RESIDENTS WILL REDUCE 29,000,000 lbs of CO 2

65,360

3,672 1,951 photo by Brighton Linge 13 INSTALLED, GREEN LIGHT NEW ORLEANS CFLS HOMES IMPACTED &

| 2011 ANNUAL REPORT VOLUNTEERS RECRUITED

PER YEAR BY GREEN LIGHT NEW ORLEANS

YEAR 2011


program achievements (cont.)

two | 2011 small business program PROBLEM

When analyzing only electricity use in commercial buildings, more electricity is consumed by lighting than any other individual end use. READ MORE HERE

USE OF ELECTRICITY IN COMMERICAL BUILDINGS, 2003 2% water heating 2% office equipment 4% space heating

1% water heating

5% computers

12%

38%

other

lightning

12%

refrigeration

13% 13%

ventiliaton

cooking

Source: Energy Information Administration, Annual Energy Review, Table 8.9 (June 2008).

addressing the problem: Through a partnership with Energy Smart, Green Light New Orleans implements a small business program to assist local businesses in making the switch to energy efficient light bulbs (for more information about Funding, see page 20). Green Light New Orleans has installed energy efficient light bulbs for 50 small businesses since 2010. The program has saved New Orleans businesses $55,880 annually and reduced their energy usage by 651,160 kWh annually. In 2011, the following New Orleans businesses, non-profits and churches participated in Green Light New Orleans’ small business program: Belladoggie, Cafe Rani, New Orleans Women’s Shelter, Pyramid Resources Wellness Institute, St. John Berchman Center, St. Margaret Daughter’s Home, St. Peter African Methodist Episcopal Church, The Adventure, The People’s Program, Theo’s Neighborhood Pizza (Magazine St. and Canal St.), Vom Fass, Feet First, and Marianites of Holy Cross.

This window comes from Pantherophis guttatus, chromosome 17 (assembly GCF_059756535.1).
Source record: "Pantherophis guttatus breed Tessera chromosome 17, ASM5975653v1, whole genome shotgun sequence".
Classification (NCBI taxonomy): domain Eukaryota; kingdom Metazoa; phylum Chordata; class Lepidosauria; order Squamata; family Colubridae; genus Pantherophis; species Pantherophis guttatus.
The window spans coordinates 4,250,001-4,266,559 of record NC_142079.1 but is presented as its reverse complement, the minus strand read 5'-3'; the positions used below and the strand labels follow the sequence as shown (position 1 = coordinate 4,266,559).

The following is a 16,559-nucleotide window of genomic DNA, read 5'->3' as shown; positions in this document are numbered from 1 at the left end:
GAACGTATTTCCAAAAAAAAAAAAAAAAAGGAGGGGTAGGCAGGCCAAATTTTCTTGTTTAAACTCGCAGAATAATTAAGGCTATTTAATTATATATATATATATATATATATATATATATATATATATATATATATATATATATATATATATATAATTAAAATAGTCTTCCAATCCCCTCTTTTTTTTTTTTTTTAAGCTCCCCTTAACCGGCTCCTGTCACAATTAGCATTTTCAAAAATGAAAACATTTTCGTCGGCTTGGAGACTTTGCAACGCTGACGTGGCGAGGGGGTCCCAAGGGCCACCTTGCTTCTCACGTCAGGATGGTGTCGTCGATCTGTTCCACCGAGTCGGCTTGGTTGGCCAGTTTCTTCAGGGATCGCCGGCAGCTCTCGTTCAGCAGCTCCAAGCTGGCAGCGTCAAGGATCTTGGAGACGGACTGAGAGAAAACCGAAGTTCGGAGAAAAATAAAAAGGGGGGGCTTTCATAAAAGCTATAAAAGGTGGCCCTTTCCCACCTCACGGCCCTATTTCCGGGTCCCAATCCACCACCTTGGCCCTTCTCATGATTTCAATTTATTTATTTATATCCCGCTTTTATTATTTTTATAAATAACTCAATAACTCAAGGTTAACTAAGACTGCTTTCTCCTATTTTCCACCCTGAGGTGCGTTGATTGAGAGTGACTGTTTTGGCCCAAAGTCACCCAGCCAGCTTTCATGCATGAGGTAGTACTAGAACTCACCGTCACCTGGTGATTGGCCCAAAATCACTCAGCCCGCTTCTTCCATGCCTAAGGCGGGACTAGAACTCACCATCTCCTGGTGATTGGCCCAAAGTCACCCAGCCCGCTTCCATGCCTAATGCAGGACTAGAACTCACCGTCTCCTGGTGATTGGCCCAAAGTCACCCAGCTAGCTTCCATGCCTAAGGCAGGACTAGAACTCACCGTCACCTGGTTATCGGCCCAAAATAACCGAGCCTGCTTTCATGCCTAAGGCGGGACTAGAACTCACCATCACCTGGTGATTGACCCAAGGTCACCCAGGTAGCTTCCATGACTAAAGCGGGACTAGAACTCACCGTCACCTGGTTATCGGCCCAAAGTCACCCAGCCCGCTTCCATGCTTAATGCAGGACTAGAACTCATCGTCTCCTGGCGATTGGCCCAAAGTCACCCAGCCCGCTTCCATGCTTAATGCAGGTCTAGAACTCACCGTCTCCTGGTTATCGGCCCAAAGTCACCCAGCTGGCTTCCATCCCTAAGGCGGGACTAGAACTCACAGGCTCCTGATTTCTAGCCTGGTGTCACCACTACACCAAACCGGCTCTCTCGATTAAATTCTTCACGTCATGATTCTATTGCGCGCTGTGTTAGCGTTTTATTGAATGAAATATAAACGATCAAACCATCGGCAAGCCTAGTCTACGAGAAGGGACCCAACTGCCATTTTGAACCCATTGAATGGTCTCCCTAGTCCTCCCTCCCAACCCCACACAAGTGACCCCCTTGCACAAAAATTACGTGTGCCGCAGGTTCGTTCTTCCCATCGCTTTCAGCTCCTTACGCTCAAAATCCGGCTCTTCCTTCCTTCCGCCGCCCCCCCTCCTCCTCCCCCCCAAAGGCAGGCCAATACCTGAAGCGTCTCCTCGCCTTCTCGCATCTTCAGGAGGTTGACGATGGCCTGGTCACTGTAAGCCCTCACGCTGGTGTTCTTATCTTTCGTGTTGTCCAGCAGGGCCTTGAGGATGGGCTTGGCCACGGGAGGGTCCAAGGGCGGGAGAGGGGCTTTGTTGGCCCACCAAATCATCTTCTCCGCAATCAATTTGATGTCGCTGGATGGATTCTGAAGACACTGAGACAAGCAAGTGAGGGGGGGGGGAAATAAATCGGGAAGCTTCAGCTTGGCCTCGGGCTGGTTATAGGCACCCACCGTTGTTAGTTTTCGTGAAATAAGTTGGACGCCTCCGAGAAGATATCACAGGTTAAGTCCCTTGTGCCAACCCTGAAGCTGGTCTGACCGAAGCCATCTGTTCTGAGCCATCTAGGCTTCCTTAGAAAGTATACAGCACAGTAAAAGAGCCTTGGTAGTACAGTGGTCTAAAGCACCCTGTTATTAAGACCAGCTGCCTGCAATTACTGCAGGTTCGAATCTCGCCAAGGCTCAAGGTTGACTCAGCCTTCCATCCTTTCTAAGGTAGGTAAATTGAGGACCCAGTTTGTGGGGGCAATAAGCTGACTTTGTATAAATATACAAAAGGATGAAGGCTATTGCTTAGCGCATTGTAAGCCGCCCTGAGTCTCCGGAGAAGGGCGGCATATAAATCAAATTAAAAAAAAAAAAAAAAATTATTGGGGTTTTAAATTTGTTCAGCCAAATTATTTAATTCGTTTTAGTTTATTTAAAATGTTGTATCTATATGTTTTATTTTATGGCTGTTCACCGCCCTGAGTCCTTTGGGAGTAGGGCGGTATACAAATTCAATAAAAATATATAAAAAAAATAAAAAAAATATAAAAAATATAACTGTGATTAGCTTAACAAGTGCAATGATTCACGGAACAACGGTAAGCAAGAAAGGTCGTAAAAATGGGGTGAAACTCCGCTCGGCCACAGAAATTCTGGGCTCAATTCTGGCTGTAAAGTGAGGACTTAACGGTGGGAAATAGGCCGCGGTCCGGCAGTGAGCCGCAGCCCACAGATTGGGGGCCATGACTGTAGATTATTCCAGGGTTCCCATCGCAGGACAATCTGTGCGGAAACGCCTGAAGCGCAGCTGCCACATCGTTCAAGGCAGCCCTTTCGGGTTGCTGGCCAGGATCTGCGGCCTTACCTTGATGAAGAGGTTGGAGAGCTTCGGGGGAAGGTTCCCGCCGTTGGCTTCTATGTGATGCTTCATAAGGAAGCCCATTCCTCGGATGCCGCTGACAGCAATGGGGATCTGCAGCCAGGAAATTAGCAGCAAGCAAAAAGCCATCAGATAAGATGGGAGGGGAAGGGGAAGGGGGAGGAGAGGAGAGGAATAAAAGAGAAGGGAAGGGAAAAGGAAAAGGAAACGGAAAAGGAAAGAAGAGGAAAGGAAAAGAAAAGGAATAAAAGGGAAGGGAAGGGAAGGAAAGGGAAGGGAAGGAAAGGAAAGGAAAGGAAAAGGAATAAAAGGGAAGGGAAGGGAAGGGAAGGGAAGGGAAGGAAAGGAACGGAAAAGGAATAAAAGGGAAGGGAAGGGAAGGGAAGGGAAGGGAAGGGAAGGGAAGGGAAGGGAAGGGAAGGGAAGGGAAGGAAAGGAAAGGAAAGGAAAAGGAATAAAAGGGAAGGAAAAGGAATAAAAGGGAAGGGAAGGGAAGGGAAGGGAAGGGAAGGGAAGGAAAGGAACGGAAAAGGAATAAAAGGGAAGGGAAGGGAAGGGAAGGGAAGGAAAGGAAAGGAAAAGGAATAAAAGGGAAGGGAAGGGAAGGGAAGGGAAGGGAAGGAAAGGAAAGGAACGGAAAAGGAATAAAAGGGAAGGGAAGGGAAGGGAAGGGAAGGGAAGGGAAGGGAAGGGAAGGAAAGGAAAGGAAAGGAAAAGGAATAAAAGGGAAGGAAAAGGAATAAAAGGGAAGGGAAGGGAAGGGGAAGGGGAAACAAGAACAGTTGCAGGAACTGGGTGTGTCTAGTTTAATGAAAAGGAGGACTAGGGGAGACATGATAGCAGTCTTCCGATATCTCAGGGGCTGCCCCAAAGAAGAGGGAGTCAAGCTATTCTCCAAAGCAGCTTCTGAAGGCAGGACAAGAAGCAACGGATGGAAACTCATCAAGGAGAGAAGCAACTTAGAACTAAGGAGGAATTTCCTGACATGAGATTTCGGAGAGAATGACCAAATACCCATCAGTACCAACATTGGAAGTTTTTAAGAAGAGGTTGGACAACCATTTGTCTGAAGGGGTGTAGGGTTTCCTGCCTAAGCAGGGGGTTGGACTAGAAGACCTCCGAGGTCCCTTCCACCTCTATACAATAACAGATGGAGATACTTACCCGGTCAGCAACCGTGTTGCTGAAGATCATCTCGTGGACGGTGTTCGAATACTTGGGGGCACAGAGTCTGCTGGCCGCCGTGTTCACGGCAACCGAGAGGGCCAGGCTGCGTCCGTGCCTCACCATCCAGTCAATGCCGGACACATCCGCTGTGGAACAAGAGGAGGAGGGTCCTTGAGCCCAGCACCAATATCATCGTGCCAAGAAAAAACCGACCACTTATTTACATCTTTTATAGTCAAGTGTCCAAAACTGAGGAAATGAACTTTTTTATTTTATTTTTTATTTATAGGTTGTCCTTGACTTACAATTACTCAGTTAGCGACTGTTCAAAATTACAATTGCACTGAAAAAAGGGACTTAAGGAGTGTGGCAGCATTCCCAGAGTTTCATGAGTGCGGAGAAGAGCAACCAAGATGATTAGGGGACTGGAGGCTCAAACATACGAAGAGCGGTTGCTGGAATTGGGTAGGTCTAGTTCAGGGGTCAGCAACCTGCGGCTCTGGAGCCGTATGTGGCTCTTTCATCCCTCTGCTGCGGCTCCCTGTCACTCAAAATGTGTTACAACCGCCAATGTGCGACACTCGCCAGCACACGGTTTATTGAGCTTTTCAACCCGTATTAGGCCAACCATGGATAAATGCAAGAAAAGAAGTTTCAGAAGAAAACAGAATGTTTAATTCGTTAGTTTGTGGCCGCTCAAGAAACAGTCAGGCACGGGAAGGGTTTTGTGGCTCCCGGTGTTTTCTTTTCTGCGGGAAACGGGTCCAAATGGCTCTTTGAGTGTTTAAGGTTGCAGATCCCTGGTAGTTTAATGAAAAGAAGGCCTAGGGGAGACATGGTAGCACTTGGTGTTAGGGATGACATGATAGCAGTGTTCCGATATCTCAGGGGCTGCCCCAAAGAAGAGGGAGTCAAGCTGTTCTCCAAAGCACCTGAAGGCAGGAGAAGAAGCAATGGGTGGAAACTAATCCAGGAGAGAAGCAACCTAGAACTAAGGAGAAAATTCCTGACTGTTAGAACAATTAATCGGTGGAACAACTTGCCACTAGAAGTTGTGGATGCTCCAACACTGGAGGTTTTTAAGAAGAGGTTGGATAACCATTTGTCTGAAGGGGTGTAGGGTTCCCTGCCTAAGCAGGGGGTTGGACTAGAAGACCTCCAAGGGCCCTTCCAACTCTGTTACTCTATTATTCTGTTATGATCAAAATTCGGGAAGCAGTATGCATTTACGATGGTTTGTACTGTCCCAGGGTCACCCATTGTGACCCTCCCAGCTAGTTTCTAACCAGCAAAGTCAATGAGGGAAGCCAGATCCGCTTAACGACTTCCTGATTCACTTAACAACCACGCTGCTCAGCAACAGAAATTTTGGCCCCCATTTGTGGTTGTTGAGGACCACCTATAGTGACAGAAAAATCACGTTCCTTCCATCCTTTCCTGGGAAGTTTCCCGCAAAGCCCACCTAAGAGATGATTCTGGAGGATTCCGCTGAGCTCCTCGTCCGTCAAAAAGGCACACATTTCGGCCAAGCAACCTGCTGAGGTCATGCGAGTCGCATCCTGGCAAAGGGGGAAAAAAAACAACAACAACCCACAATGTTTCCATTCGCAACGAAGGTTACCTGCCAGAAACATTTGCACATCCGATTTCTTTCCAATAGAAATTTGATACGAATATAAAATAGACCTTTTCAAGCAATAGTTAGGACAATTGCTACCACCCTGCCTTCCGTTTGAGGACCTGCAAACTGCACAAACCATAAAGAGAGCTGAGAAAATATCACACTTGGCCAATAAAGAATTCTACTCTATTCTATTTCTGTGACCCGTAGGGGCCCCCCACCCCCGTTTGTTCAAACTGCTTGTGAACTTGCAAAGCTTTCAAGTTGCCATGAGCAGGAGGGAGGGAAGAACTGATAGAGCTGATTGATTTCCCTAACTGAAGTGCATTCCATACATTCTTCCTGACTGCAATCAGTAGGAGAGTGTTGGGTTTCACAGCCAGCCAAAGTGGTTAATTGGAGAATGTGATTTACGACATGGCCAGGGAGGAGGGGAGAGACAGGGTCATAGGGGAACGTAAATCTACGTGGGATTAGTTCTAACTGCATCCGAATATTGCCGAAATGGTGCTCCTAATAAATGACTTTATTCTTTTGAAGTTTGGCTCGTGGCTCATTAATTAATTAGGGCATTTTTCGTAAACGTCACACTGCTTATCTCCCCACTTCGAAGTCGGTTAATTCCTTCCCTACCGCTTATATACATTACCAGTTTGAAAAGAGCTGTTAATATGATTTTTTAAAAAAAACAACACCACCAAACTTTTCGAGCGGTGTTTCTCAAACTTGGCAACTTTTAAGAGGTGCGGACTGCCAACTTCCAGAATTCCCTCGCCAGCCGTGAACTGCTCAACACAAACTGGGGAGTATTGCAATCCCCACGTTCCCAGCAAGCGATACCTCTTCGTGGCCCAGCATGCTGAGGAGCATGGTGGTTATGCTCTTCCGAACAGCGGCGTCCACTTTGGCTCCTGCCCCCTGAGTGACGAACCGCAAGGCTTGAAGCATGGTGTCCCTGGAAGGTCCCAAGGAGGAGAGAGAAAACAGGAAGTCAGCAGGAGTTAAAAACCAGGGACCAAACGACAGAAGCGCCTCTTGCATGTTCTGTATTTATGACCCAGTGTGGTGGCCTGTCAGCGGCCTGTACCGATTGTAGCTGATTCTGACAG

SMALL BUSINESS TESTIMONIAL

I wanted to bring the costs down and be more effective with the environment.” Since receiving her light bulbs, Chris Heem has seen a $100 decrease in her monthly energy bill. She also says she feels positive about her business becoming more eco-friendly.“Going green is a huge marketing factor. People are really attracted to that,” Chris Heem says. “[Using Green Light’s services] could be another bullet in marketing to promote Magazine Street.” Chris Heem, Vom Fass

MAGAZINE ST

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program achievements (cont.)

three | tip the block OPPORTUNITY